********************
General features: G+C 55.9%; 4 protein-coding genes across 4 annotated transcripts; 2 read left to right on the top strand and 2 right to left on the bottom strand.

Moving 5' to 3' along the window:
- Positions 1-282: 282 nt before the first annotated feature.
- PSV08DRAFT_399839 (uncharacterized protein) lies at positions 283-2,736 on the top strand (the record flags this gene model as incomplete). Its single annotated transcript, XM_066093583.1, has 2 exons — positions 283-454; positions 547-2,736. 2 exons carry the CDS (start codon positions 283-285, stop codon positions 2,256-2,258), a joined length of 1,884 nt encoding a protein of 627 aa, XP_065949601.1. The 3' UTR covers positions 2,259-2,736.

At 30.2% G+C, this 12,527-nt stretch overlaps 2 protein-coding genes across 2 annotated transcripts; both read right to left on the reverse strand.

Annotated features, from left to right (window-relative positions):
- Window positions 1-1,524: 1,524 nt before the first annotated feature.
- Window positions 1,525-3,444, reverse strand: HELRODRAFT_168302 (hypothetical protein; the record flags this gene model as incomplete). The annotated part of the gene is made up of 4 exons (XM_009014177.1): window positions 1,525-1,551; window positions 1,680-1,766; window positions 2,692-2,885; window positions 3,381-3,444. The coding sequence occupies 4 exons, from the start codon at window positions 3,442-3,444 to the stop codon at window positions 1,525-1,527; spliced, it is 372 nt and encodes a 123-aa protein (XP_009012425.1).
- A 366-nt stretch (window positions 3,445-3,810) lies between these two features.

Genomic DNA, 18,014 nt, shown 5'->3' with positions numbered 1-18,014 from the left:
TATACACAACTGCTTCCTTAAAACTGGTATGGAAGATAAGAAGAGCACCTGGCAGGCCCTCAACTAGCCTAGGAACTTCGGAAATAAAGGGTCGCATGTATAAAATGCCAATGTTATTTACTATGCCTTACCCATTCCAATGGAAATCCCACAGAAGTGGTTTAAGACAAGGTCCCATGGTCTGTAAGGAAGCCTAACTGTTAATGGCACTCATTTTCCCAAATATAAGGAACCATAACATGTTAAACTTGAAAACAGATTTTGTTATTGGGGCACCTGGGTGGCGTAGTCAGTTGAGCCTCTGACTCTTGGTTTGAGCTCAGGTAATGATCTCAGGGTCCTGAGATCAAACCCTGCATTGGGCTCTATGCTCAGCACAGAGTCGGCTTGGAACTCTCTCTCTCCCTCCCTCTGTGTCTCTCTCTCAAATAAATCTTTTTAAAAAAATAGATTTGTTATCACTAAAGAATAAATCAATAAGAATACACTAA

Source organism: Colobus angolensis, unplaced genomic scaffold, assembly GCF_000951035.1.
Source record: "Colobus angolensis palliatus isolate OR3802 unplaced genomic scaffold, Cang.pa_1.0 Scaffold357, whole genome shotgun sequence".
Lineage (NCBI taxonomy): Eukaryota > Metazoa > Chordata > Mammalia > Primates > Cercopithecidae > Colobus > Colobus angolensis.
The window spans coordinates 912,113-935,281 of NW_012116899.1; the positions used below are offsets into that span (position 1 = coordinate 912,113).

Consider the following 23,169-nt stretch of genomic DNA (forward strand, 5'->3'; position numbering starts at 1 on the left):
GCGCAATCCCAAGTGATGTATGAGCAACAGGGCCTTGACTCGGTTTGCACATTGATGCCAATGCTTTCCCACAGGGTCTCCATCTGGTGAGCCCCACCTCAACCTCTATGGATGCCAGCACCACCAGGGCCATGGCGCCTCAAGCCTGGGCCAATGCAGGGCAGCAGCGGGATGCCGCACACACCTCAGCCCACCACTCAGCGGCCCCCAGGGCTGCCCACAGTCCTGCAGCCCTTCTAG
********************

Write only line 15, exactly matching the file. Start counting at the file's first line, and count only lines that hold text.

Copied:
The window spans coordinates 912,113-935,281 of NW_012116899.1; the positions used below are offsets into that span (position 1 = coordinate 912,113).